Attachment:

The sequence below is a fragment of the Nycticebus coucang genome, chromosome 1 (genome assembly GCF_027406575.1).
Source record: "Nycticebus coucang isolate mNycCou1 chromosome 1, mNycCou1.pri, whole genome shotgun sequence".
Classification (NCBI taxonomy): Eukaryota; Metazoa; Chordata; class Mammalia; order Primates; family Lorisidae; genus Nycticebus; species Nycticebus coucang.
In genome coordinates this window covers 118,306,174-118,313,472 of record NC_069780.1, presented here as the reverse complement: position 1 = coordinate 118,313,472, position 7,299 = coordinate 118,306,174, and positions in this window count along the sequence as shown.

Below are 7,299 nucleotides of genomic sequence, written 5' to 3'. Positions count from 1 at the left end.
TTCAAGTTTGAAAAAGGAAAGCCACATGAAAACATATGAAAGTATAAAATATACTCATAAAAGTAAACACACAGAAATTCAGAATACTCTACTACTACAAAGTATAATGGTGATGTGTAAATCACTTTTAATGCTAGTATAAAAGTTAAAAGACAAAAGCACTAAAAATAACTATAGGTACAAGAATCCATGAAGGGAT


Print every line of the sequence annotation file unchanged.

The sequence below is a fragment of the Nycticebus coucang genome, chromosome 1 (genome assembly GCF_027406575.1).
Source record: "Nycticebus coucang isolate mNycCou1 chromosome 1, mNycCou1.pri, whole genome shotgun sequence".
Classification (NCBI taxonomy): Eukaryota; Metazoa; Chordata; class Mammalia; order Primates; family Lorisidae; genus Nycticebus; species Nycticebus coucang.
In genome coordinates this window covers 118,306,174-118,313,472 of record NC_069780.1, presented here as the reverse complement: position 1 = coordinate 118,313,472, position 7,299 = coordinate 118,306,174, and positions in this window count along the sequence as shown.

Below are 7,299 nucleotides of genomic sequence, written 5' to 3'. Positions count from 1 at the left end.
TTCAAGTTTGAAAAAGGAAAGCCACATGAAAACATATGAAAGTATAAAATATACTCATAAAAGTAAACACACAGAAATTCAGAATACTCTACTACTACAAAGTATAATGGTGATGTGTAAATCACTTTTAATGCTAGTATAAAAGTTAAAAGACAAAAGCACTAAAAATAACTATAGGTACAAGAATCCATGAAGGGAT